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    13. I dreamed I read a biography of Joe Hill last night. Actually I did, but really most of Joe's short life is a mystery and the book focuses primarily on his arrest for murder in Salt Lake City, the evidence (some of it new) which proves he didn't do it, and the miscarriage of justice that ultimately resulted in his execution, despite pleas from everyone including President Wilson. The middle part of the book, which focuses on the rise of the IWW and the various freedom of speech actions in Fresno [...]

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    14. Although the story of Joe Hill is compelling -- immigrant, hobo, organizer, bard, martyr -- the background on the IWW and the war waged on the organization is at least as compelling. For us locals there are some nice morsels on scoundrels like Harrison Otis of the LA Times. The main message of the book is perhaps that Joe was framed, got a horrible trial, and refused to defend himself effectively, effectively making himself a martyr. But the machinations of the gangsters in industry, politics, a [...]

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    15. As an old folkie from the 60's, I had heard of Joe Hill off and on. However, I had no real knowledge of his life and times. This was an excellent research and description of Joe Hill's life, and certainly showed the corruption of the Utah State government in prosecuting and executing Joe for a murder he did not commit. I'm not so certain all that much has changed in our system. A very enjoyable read.

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    16. This is a fascinating story but I didn’t enjoy the read. Too dense, too much repetition. The author tells the story in circles. I’m glad I read the book, but it felt more like educational than pleasure reading. For students (or veterans) of labor history, this would be a slam dunk, as the story is an inspiring one.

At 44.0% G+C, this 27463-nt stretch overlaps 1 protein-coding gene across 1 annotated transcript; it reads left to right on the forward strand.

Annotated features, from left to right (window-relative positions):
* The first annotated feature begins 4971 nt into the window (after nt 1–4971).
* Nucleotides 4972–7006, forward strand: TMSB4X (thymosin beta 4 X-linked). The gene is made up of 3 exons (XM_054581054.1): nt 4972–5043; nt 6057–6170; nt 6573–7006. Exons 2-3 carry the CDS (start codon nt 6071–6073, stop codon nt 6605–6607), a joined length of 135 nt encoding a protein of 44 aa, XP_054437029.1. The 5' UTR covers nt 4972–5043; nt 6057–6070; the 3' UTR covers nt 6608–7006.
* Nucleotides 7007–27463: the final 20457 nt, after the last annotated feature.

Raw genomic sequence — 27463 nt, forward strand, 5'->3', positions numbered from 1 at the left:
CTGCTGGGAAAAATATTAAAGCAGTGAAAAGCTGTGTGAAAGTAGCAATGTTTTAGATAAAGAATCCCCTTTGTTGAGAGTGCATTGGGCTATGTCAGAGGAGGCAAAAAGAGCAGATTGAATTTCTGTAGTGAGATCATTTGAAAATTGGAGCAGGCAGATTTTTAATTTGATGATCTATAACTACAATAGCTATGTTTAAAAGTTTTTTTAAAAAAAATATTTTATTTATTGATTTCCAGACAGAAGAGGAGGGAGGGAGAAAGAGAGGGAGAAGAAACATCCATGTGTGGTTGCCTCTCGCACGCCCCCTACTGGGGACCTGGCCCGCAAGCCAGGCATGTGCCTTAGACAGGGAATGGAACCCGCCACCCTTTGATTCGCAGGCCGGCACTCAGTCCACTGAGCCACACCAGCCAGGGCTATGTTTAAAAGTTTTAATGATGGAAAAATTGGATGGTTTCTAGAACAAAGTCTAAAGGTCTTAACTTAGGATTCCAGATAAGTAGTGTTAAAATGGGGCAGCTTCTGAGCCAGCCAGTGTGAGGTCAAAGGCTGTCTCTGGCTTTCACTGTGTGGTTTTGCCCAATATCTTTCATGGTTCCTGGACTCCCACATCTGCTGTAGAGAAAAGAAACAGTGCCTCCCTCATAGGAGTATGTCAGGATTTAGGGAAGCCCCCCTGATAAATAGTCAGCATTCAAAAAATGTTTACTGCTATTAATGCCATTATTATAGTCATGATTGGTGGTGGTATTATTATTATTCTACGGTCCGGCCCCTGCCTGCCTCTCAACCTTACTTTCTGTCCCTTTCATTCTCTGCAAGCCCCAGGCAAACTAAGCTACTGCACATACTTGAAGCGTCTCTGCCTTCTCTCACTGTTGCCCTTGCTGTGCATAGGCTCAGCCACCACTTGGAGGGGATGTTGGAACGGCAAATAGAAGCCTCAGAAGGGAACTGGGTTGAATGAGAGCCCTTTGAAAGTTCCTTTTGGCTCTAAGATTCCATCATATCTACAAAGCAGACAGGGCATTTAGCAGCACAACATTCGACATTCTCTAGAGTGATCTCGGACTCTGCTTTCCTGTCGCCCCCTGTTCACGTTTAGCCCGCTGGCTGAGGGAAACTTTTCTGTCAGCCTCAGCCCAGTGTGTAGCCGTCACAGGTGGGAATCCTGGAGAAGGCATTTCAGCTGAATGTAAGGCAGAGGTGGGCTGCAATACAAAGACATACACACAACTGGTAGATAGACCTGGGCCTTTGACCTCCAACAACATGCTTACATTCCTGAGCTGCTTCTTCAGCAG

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    17. Had the opportunity to meet the author at Magers & Quinn. Laid out a lot of questions and he came up with either answers or responses that added to what I got out of the book. A very good book for illustrating the core values of being union member without the first hand experience. Oh, and I have over 30 years of my own experience.

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    18. An incredibly interesting and moving book about labor leader and songwriter Joe Hill and the IWW. It gives a lot of information about his life and death, and also more generally unions, strikes and strikebreaking, and other leading IWW figures of his time. Most of the problems Hill and his circle were fighting for still exist today.

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    19. Deeply researched and a story well told, this book focuses heavily on the events on the night of the alleged crime and the subsequent trial In between we get the legend of Joe Hill, a hard-to-figure case in most ways but two: songwriting (he was a master, funny, topical and prolific) and loyal to the end (guts and commitment in the extreme) "Takes more than guns to kill a man "

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    20. Great historical overview of Joe Hill, an inspiring person.

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    21. had a bunch of other reading material in queue but then I was at the library and this was one of the featured picks and what. I am not made of stone you guys

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    22. Not the most well written biography I've read, but clearly a disturbing insight into the legal system 100 years ago, and how our society treats those who are outside the norm.

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    23. Intriguing, compelling story, very well written.

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    24. Part true crime, but also in part a reflection of how we shape the narrative of our lives--and are shaped in turn both by circumstances and our reactions to those circumstances.

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    25. Really one of the best biographies I've ever read about one of the most fascinating men who ever lived

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    26. An interesting book. It didn't stick with me much though.

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    27. I never knew anything about Joe Hill, so this book was very interesting and engaging to read.

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    28. Good book on labor history.

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    29. Excellent chronicle of the life and legend of the organized labor martyr and icon, Wobbly activist and prolific composer of protest songs who would influence Woody Guthrie and Pete Seeger.